One other thing to note is the shaft speed does play heavy on this. With the 3.73 gear and 26" tall tires on my car, 3700 on my car is about 80 mph but if you have a lower gear ratio, your torsional numbers are going to be lower. Try going back to the first page and lower the shaft speed to 2600 rpm and see what you get. By changing the numbers around and see the effect they have, you can get a good idea of how it all works together and what you need to change before welding it all up. Its a great tool to avoid driveline vibration while you build your car.
Here's a link to all their calculators. http://spicerparts.com/calculators
If it helps just one person with their build/problem, it's worth posting then. Smile

The post is here with tomj and I discussing it. http://theamcforum.com/forum/1964-rambler-classic-street-strip-conversion_topic90597_post804254.html?KW=#804254



"Hemilina" My 1973, 5.7 Hemi powered Javelin
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farna View Drop Down
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Post Options Post Options   Thanks (0) Thanks(0)   Quote farna Quote  Post ReplyReply Direct Link To This Post Posted: 14 hours 39 minutes ago at 5:25pm
Yes, it does need to be set up right... I over simplified.
Frank Swygert
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Post Options Post Options   Thanks (0) Thanks(0)   Quote Red Devil Quote  Post ReplyReply Direct Link To This Post Posted: 13 hours 45 minutes ago at 6:19pm
Originally posted by farna farna wrote:

A 93-09 Ranger axle is 58.5" wheel mounting surface to WMS. That fits some of the big cars (coil springs though) and the 71-74 Javelin nicely. You will have to change the driveshaft (have one made) and change the spring perch locations. That's about 1.5" narrower than the stock Javelin axle, but a pair of 3/4" spacers would fix that. The Explorer axle is 60" wide and perfect for the 71-74 Javelin. The diff is offset to one side a bit, but that's not an issue. For the 68-70 models use the Explorer axle and shorten the long side tube to fit a short side axle. That narrows it to about the same length as the original axle.
 
Also of note, the 71-74 Javelin has a Tread Width = 60".  The WMS to WMS width = 61" (+/- depending on drum thickness).  The wheel disc is offset from the rim centreline, so the tread width is narrower than axle mounting surface width.   The pinion is also not centred.  I measured my '74 and it was offset 9/16" to the passenger's side.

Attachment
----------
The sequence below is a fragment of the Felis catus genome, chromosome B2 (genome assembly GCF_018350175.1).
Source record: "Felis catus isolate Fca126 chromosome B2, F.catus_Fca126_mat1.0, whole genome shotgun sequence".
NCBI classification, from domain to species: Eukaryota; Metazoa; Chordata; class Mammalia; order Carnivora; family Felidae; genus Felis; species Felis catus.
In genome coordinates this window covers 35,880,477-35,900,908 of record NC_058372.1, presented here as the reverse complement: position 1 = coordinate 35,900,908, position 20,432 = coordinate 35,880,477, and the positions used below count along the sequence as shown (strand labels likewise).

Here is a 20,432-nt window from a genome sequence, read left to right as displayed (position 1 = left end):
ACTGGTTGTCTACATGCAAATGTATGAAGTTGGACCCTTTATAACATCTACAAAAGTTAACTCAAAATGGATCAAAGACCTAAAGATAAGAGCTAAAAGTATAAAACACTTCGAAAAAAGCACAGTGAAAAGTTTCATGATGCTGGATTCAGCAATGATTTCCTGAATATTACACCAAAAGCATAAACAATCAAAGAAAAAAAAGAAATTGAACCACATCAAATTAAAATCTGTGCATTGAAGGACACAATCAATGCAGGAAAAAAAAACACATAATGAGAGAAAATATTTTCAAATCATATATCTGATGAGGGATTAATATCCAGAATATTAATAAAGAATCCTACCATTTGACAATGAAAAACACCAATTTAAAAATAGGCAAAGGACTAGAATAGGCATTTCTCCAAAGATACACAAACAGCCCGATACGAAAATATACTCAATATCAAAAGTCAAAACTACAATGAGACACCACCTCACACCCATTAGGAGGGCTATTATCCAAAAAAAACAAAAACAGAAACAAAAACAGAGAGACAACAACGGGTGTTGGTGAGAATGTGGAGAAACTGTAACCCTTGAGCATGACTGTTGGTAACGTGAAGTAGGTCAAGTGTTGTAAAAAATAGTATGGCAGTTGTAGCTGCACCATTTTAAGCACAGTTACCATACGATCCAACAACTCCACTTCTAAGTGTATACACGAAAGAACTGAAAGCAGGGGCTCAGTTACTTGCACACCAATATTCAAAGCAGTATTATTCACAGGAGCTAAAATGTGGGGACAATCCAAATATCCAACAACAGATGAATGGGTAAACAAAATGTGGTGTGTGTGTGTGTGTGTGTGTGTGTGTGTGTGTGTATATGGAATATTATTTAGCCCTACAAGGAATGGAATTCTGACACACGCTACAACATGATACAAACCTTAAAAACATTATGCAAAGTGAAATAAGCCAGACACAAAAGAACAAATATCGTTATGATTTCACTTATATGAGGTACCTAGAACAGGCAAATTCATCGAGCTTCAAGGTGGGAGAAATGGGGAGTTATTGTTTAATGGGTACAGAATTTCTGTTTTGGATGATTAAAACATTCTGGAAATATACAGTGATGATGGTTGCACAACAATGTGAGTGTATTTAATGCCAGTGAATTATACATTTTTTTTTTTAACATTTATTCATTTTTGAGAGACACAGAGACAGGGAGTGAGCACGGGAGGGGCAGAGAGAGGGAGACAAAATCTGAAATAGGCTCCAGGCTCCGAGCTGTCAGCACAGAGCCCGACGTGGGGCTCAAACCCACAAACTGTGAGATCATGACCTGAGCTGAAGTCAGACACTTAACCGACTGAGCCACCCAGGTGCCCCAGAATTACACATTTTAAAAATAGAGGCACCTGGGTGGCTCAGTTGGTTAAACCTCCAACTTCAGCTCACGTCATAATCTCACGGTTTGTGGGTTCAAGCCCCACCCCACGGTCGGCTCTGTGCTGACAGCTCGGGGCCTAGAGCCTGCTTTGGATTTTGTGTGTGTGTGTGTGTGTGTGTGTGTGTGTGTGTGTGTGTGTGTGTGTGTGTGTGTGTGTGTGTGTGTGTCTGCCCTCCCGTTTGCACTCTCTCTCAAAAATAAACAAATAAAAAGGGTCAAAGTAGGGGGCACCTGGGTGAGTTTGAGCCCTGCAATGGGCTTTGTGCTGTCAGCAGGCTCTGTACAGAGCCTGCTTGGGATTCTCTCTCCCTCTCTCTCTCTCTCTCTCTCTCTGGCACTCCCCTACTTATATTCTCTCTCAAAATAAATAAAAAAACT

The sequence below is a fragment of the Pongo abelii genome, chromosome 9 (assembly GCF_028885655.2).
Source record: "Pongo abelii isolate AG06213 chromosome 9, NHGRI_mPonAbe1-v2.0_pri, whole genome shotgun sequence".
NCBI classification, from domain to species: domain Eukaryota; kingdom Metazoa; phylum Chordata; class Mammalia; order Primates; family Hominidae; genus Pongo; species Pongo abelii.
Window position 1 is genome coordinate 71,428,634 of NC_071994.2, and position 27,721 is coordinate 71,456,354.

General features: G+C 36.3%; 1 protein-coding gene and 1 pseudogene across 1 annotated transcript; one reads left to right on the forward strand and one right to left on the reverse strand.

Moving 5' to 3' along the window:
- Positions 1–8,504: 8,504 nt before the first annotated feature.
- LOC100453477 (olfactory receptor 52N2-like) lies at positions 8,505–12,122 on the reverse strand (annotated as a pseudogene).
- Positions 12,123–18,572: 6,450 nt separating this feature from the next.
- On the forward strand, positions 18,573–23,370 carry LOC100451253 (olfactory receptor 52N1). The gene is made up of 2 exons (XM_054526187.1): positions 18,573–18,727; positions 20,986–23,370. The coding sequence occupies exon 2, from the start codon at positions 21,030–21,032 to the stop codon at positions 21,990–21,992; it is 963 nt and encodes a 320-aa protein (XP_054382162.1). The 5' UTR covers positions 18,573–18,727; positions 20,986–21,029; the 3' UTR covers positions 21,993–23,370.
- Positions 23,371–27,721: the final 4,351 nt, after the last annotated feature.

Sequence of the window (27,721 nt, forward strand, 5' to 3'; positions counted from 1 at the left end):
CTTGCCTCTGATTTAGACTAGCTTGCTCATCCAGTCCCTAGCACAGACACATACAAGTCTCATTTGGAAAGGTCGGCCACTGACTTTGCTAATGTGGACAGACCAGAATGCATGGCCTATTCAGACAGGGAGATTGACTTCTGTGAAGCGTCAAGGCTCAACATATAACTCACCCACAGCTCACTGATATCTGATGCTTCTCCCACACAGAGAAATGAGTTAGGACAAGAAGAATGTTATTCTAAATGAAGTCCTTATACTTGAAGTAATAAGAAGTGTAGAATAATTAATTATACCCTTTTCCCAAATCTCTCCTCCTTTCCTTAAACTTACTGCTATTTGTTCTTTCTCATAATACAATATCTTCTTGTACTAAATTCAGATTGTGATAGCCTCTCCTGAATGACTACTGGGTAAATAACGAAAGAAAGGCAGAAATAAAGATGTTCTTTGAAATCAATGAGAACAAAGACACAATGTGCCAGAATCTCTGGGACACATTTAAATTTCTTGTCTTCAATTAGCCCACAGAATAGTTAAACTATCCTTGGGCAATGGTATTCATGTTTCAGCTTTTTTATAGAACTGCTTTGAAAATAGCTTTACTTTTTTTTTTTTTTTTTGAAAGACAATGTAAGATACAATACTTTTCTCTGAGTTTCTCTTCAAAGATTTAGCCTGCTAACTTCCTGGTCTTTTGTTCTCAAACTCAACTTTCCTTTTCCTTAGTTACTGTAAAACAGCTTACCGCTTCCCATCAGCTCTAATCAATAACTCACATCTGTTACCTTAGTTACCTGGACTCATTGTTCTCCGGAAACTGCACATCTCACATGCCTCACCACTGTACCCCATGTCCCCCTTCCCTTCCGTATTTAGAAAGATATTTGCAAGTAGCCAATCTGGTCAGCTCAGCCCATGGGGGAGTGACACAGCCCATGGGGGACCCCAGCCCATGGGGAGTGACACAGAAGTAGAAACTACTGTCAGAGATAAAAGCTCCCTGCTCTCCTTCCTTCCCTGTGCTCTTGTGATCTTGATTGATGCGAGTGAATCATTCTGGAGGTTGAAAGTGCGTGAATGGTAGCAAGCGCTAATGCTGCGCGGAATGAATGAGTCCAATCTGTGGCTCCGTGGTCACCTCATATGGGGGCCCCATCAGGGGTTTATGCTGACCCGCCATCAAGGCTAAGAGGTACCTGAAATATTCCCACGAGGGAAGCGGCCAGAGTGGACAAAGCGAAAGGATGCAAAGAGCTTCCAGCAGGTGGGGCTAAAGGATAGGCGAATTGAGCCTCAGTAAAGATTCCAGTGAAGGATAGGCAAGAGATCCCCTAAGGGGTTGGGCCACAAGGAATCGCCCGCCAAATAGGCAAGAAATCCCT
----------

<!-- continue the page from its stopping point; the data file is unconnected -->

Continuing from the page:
Maybe a later Mustang rear would be a closer fit for the Javelin?
 
My conclusions from this thread:
 
(1) If you have an AMC 20 in good condition and your car is a cruiser, keep it.   There is a pretty good selection of ring & pinion ratios, carriers, disc brake kits (if you really have to have discs), differential covers, etc. ... and it keeps one more factory part in your AMC (... if you like to keep your car mostly factory).
 
(2) If it's a mild street-strip build with sticky tires, get one piece axle shafts, reinforce the perches and see (1).  Dr.Diff's for an economical option, if you have the ability to cut them to suit.   Moser, Dutchman, etc. if not.  Weld on Ford 9" ends or retube completely for more serious use, and to get better bearing and brake kit options ... but if not an AMC purest, option (5) may be a better plan.
 
(3) If you are a scrounger and trust your local fab shop to rework it, or your own skills, go to the boneyard and find a good Ford 8.8" or two and go from there ... but it may also need some upgrades, depending on application ... but a bit lower cost than similar upgrades to the AMC 20.  Some mating parts need to change.
 
(4) If you "know a guy" who has an early Ford 9" or Mopar 8 3/4" for sale that's the right fit, it may be the closest to a "bolt-in-no-weld" option ... without spending a bunch of cash to choose option (5).  Expect some bolt-on parts may also need changing, e.g. driveshaft, u-bolts, shock mounts, etc.
 
(5) If your AMC 20 is junk, you've had no luck finding one in the "Wanted" section, your build will push the old AMC 20 beyond its limits, or you simply want something with unlimited options, custom order a 9" to your specifications (as mentioned earlier in the thread) ... or if fewer options are ok and you hate Fords, a Dana 60 ... or a Mopar 8 3/4 ... or a custom 12 bolt if you like Chevies ... or a custom 8.8 if you really want an 8.8.   Depending on options, typically range from $2500 up.  Lots of places building various custom rear axle combinations ...  Ford 9" is still most popular with best selection of gear ratios, carriers, etc. ... but can get expensive quick depending which options you select.
 
Hope this helps, RD.